• Of course, this also may be tied to the transformation: power also tend to corrupt. Thus, even if the change itself does nothing to the newfangled vampire's mental and moral traits, having, for example, Super Strength, Super Speed, Mind Control, Nigh Invulnerability and fast regeneration is actually pretty neat — especially when almost everyone around doesn't. Thus, it's quite plausible that even initially decent people suddenly given such a package may find themselves ill-prepared to handle it accurately at best, and go completely Drunk with Power in minutes at worst. And if they don't lose it right away, Immortality easily adds a few twists and ensures the game is as protracted as the plot demands. Since an actual character with understandable (in their basic nature, anyway) issues is more interesting than a talking rabid beast and this allows more variety, leaning toward this seems to be a fairly popular approach.
  • Weaknesses: Depending both on the weakness itself and the mood of the affected vampire. Vampires that cannot go out in the sun are kinda normal. Those that curse the daylight and everything that can survive it and attempt to cheat their weaknesses are significantly less friendly than those who stay out until the first twinklings of dawn and then tearfully withdraw into the darkness, knowing that eternal life has its costs. The sun-immune are simultaneously way more dangerous and way more friend-capable- they can interact with normal people during normal hours, but they can also go out during the day, removing the normals' primary protection. Also consider the effect of crosses and other holy items: Being harmed by holy things may be a sign that unfriendliness is the norm, but not being harmed seems to not be significant-- mostly, it indicates that the setting is trying to do in the wizard.
  • Appearance: an important factor, too. Vampires tend to extremes in appearance: they are either beautiful or fucking ugly. The former can be either friendly characters in some novel for teenage girls, or evil seducers. The latter are almost always monsters. If vampires look like everyone else, this can also mean two things: on the friendly side, it's "they are people too", on the evil side "trust no one!".

The friendlier they get on this list, the higher up the What Measure Is a Non-Human? they go, potentially reaching "full human". On the other hand, the nastier they are, the more it will justify bringing out the Torches and Pitchforks, Holy Water, and UV rounds. Exceptions are always possible, but as a race their alignment is more or less dictated by the above.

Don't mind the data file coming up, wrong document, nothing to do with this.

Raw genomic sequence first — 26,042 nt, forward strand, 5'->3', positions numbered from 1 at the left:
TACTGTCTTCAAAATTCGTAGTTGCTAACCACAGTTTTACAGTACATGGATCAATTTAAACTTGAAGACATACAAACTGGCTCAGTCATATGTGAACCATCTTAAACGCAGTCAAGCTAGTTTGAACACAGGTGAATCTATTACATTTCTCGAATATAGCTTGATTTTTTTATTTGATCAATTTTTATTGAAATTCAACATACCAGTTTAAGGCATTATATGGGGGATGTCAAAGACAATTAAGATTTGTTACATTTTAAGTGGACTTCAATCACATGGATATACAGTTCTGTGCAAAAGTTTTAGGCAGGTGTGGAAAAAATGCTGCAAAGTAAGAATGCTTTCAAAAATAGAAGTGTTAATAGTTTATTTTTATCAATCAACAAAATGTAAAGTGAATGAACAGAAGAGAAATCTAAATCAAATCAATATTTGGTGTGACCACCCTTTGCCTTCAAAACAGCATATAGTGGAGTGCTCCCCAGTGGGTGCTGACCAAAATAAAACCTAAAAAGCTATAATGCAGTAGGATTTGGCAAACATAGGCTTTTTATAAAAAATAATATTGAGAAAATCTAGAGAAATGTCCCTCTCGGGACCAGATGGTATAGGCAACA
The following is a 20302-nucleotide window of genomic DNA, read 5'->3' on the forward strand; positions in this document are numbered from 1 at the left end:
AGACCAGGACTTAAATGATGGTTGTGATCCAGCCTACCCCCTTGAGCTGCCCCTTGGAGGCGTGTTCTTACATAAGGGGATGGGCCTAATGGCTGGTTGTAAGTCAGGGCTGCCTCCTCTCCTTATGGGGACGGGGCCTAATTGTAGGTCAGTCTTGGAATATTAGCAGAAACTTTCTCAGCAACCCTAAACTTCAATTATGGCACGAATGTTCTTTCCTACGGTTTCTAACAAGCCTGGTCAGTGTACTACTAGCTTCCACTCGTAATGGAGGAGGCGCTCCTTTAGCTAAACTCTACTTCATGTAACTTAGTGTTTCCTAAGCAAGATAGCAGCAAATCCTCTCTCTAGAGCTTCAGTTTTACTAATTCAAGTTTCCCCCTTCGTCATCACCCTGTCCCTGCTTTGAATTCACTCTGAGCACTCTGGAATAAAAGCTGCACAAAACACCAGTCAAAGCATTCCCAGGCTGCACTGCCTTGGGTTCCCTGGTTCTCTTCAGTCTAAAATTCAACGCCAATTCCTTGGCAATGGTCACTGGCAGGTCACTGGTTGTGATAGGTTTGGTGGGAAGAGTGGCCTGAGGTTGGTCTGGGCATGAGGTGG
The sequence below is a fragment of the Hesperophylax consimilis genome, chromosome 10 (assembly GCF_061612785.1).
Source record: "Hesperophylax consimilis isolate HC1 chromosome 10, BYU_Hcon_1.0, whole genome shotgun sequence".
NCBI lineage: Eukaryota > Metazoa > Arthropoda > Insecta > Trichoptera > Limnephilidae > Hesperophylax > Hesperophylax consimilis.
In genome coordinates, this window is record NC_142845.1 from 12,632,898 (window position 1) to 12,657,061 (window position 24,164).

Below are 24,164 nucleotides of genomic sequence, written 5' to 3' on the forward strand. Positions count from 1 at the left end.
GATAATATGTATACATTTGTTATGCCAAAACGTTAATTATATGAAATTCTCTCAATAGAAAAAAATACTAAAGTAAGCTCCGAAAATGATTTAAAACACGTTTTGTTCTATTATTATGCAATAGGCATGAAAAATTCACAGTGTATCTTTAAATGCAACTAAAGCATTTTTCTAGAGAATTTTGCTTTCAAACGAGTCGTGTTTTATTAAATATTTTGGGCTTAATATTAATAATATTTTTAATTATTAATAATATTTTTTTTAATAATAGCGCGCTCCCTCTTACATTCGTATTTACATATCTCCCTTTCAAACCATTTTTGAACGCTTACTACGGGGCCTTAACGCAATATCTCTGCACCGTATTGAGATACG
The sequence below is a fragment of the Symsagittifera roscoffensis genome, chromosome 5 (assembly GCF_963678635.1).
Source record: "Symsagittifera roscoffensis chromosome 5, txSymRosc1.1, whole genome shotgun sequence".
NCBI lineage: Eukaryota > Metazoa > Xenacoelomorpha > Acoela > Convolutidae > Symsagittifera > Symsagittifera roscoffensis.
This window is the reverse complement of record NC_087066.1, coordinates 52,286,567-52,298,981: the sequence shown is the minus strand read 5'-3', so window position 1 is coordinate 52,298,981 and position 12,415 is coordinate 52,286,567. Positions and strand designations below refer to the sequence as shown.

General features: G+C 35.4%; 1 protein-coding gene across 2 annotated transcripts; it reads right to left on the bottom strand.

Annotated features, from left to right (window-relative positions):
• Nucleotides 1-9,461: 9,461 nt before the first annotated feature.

If the setting falls somewhere in the middle on the "friend-o-meter", then the vampires are no more or less prone to evil than they were as humans... but the slippery slope is always there. Middle of the road friendliness also lends itself well to Van Helsing Hate Crimes, especially when The Hunter has the wrong idea of where on the scale the vampires he's fighting lie on. The shock of realizing they were Good All Along (or at least had the potential for it) can make for powerful drama.

Examples of Sliding Scale of Vampire Friendliness include:

Anime & Manga

  • In Chibi Vampire, the vampires are generally pretty friendly. Vampires are born rather than made, they have the ability to erase memories, and they don't take so much blood in one feeding as to harm the victim. Bite marks are small and last about a week at most. In fact, victims may end up better after a feeding from improved mental health, since along with blood, vampires also drain out one particular unpleasant emotion or negative quality, depending on the vampire. Examples include pride, jealousy, loneliness, stress and, for some reason, the ability to lie. (Only one drained a positive quality, love, and that was in anime.) Vampires are attracted to someone burdened with a lot of their particular "taste", but smelling that quality in someone isn't any worse than a person getting an appetite from smelling fresh-baked pie. Vampiric powers include erasing memories, hiding their lairs behind Somebody Else's Problem fields, using magical bat familiars for nearly anything (added bonus for humans; neighborshoods near vampire homes are virtually free of pest insects), exceptionally acute senses, and being incredibly strong and fast. They live practically forever as long as they drink enough blood (and young blood grants a youthful appearance), but have very low birthrates, they are virtually humans until they become teenagers, and they also rapidly burn to a crisp under sunlight.
    • The main character Karin is herself even friendlier, because she's uniquely strange among her kind. She has absolutely no powers at all (but in exchange has no problem with sunlight), and she can eat food rather than drinking blood... in fact, her body produces too much blood. Left unchecked, each month the extra blood explodes out of her nose like an arterial spray, causing her to faint and generally being bad for her health. The only safe way for her to get rid of the blood is to bite someone and donate the surplus. She's a blood-injector (gyoketsuki) rather than a blood-sucker (kyuketsuki); like the official translation says, she's "a vampire in reverse!" Unfortunately, she can't erase memories, and so has to rely on her family to cover-up her "donations". On the flipside, the people she bites end up even healthier than normal victims, since she's giving them infusions of semi-special blood on top of improving their mental condition. Although whether she actually consumes their "unhappiness" (her particular taste) like a normal vampire or just washes it away with the influx of strength and confidence is an unanswered question.